It's three. No matter what you say, the answer is still three. Sorry, scientists: Owl 1, Science 0.

OK, I lied. Science figured it out. It's 1,000. Stupid science, always murdering life's majesty and wonder. Is nothing sacred any more?!


This information comes to us via a study from NYU's Courant Institute of Mathematical Sciences and Florida State University, and no, the tootsie pop thing was not the point of the study, but an ancillary benefit (and the only thing most of us will probably care about). The purpose of the study was to determine how flowing fluids (primarily water currents) "generate unique shapes through erosion or dissolution," according to the paper's senior author, Leif Ristroph. They accomplished this by submerging a hard candy in a water current and observing the patterns of erosion.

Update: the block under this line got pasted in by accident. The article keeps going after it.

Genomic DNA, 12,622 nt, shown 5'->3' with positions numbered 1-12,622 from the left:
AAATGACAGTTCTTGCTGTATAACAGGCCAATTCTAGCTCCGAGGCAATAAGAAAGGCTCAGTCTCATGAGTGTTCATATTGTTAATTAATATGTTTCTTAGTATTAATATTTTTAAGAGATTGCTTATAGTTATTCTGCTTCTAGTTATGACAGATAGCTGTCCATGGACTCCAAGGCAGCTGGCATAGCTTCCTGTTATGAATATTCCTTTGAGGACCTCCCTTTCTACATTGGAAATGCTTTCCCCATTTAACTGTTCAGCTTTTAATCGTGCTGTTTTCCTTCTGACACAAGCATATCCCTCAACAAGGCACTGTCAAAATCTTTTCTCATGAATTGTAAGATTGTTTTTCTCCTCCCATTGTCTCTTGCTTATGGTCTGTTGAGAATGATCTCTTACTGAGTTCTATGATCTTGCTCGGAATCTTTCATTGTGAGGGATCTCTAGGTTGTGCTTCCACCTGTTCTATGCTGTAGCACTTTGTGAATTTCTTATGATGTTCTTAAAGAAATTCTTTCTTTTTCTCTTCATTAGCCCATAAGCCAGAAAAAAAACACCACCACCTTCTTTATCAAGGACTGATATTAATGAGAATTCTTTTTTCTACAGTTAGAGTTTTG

The study actually has significant applications in both chemistry and geology. For chemistry, it could have a particular influence on the field of pharmaceutical science. Via

Understanding how materials dissolve is at the heart of the chemical and pharmaceutical industries — their products rely on the incorporation of solid compounds into solutions within reactors and within the human body.

Geology, meanwhile, benefits from the study potentially offering a way to explain the consistent yet unusual shapes present in landmasses. I am going to just go ahead and assume that is both important and of great potential benefit to humanity.

I'm still mad about the tootsie roll thing, though.

Image via tootsierollpops/Facebook.